“Rackley had no idea that Mitchell was a star receiver on the Georgia Bulldogs, but the two got to chatting. When Rackley revealed that she was in a book club, Mitchell asked if he could join, and the two exchanged contact information. …

“Two days later, Mitchell showed up to the meeting. From The Globe

‘ “I didn’t mind [inviting him] at all,” [the hostess] recalled. “Because I didn’t think there was any way he’d show up!” But he did and [impressed] the group with his thoughts and opinions — and his own life experiences. …

“Mitchell continued to participate in the club, and he became a real book lover. According to The Globe, he was often found reading at his football locker, and when it was his turn to recommend a book he made his new friends read Marcus Luttrell’s ‘Lone Survivor.’

” ‘The book club helped me grow into a better individual, a person who learns and grows throughout life in general,’ Mitchell said.

“Mitchell’s current lifestyle has made it difficult for him to regularly attend the club. But he remains an avid reader, and he recently published a children’s book, ‘The Magician’s Hat,’ about the magical powers of reading. He started a foundation, too, called Read With Malcolm, that encourages childhood literacy.” More here.

I love the openness and enthusiasm of a guy who would ask a stranger for a book recommendation and then ask to attend the book club!

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If you’re a country called Ireland and your soccer team doesn’t make it into the 2014 World Cup competition in Brazil, what do you do?

Change the “r” in your name to “c” and adopt another team.

I like David Trifunov’s headline at the Global Post, where you can read the background: “Iceland closes in on World Cup bid. Wait … Iceland has a soccer team?”

He continues, “Iceland is now one game away from becoming the smallest nation ever to advance to a World Cup. … It started in 2008 when the national economy, under the weight of an inflated currency, tanked.

“The modest Iceland soccer league cut ties with nearly all its more expensive foreign players, leaving the door wide open for homegrown talent. They took advantage, getting the experience they needed. …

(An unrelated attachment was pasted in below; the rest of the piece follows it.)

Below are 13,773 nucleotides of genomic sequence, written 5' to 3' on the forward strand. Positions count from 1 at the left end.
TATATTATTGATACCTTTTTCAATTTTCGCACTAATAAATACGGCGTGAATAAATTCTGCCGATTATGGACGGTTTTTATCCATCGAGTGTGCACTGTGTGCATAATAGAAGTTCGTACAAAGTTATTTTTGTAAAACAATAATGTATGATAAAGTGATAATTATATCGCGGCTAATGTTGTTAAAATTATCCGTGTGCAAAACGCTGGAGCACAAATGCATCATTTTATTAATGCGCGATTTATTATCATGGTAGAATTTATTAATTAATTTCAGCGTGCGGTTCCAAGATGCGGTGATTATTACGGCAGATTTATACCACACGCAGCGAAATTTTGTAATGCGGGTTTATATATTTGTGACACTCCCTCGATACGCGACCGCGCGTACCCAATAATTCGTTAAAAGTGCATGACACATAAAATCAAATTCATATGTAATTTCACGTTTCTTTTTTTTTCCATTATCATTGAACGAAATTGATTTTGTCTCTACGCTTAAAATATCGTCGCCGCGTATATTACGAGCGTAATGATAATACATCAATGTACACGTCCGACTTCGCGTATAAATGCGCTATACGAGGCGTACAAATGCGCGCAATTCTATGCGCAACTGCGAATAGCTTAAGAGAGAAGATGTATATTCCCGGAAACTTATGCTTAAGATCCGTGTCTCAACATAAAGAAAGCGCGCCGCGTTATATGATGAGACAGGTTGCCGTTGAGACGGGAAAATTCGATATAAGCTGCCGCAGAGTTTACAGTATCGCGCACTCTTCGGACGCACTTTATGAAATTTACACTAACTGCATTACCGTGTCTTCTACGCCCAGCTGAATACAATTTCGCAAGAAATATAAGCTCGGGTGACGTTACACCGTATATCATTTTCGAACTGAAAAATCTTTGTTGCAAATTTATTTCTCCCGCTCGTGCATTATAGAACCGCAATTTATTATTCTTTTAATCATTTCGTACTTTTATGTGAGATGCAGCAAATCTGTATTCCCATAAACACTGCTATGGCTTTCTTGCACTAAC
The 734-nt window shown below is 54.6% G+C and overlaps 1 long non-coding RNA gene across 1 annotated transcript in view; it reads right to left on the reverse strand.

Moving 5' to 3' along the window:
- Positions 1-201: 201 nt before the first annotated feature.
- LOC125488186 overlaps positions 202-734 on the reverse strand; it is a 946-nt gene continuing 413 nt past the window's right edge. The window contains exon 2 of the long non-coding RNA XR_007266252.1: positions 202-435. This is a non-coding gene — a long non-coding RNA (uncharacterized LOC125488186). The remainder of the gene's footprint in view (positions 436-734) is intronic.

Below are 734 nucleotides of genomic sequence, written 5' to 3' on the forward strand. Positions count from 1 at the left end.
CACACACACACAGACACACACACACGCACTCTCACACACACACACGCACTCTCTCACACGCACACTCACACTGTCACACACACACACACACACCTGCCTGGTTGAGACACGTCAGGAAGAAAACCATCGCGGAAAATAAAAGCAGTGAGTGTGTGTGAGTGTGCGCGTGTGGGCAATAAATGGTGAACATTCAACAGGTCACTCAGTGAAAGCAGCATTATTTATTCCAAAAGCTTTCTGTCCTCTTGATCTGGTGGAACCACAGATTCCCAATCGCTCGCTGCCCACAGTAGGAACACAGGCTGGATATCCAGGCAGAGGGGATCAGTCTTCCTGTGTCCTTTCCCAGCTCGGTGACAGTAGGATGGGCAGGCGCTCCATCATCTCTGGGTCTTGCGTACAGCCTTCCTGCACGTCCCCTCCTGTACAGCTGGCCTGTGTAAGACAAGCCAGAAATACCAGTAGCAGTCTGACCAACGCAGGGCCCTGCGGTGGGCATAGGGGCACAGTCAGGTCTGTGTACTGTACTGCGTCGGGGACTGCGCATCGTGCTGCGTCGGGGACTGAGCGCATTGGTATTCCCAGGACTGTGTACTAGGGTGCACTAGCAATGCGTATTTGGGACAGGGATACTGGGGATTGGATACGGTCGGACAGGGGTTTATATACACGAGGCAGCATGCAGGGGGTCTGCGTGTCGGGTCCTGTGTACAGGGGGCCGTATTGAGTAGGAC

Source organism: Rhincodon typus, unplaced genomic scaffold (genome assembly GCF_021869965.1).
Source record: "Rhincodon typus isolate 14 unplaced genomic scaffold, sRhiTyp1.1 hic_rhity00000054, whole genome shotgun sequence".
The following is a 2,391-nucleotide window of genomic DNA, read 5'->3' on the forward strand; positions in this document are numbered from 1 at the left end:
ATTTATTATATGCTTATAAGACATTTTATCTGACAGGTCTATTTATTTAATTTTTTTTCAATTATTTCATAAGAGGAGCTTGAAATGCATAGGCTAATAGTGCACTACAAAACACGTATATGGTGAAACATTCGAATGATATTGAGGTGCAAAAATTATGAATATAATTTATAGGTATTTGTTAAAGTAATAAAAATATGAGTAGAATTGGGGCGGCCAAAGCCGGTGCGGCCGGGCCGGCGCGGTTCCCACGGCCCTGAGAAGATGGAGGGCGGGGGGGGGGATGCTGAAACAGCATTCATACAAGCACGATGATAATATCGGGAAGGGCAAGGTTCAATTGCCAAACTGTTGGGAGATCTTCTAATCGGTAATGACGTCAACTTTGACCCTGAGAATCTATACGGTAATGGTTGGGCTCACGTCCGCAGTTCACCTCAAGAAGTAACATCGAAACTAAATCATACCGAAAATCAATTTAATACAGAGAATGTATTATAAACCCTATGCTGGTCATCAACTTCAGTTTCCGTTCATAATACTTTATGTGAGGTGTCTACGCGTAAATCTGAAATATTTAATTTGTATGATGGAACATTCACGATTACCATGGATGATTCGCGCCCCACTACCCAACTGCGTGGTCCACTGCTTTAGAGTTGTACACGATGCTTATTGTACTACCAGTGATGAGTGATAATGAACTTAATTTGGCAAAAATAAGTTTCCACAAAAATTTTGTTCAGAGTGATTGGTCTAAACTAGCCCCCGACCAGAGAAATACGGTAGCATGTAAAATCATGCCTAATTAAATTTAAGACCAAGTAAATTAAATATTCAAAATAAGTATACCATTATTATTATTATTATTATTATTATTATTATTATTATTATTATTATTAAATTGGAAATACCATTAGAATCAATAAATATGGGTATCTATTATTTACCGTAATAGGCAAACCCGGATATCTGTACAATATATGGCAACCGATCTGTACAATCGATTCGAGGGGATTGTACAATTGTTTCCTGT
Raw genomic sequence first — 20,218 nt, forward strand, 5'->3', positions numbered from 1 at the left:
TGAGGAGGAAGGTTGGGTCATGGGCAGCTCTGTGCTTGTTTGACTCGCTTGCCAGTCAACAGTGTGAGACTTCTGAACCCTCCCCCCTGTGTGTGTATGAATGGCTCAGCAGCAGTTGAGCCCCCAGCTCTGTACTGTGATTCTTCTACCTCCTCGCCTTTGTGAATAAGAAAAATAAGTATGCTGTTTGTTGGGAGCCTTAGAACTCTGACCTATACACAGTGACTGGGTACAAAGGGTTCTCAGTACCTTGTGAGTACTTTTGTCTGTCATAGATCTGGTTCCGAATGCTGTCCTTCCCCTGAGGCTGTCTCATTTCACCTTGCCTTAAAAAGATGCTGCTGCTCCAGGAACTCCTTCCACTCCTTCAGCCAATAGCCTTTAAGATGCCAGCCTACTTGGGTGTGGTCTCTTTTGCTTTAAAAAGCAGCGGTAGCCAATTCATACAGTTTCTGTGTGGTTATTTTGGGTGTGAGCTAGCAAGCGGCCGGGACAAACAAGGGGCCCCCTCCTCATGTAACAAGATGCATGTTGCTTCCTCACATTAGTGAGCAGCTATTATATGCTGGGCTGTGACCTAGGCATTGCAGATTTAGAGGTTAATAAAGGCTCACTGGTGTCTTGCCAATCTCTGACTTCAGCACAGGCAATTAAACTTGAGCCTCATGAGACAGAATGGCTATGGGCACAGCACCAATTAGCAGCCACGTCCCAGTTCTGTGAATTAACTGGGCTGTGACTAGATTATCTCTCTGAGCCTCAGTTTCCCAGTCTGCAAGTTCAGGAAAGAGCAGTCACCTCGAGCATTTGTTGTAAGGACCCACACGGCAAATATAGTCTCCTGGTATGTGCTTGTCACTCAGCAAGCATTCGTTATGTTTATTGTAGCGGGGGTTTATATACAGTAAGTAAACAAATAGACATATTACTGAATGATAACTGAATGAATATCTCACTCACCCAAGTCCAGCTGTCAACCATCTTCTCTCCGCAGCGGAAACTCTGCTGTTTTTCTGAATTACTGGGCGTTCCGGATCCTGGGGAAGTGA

“Ireland is one frustrated World Cup nation that has taken notice. At least the fans have. Eoin Conlon and friends were lamenting their country’s failed attempt to reach Brazil when he realized there’s only one nation that deserves their support now.

“ ‘And we kind of laughed, saying: “Well, that’s as close as Ireland’s going to get to Brazil. It’s only a letter difference. A ‘c’ for an ‘r.’ We might as well be brothers,” Conlon told Public Radio International.

“So they struck up a website and Twitter profile to encourage Irish football fans to back tiny Iceland.

“ ‘There are only about 320,000 people in Iceland,’ Conlon told PRI. ‘So if they were a county in Ireland — I’m calling them the 33rd county — it would [be] only the fifth-largest county in Ireland.’ ”

More here.

Photo: (AFP/AFP/Getty Images)
Iceland’s striker Kolbeinn Sigthorsson, right, and Croatian defender Vedran Corluka vie for the ball during their World Cup playoff in Reykjavik on November 15, 2013. 

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The Manhattan Paris Saint-Germain soccer team is made up of both rich and poor boys from many cultures. Coach Wilson Egidio thinks the team’s diversity is part of its success.

Vivian Yee has the story at the New York Times. She writes that Amara, for example, “joined the team after an eagle-eyed former player for Mr. Egidio spotted him playing on a Bronx playground. [He] wound up scoring the goal that made Paris Saint-German the first Manhattan youth club to reach the national playoffs.

“For the players, their coaches and parents, the team’s diversity is a source of success as well as pride. Their international styles, they say, add fluidity and creativity to their game.

“Combined with Mr. Egidio’s Brazilian approach — he grew up in Brazil and played professional soccer there — that could be key in the national tournament.”

Click here to read about this week’s competition and the backgrounds of the players.

Photograph: Christopher Gregory, New York Times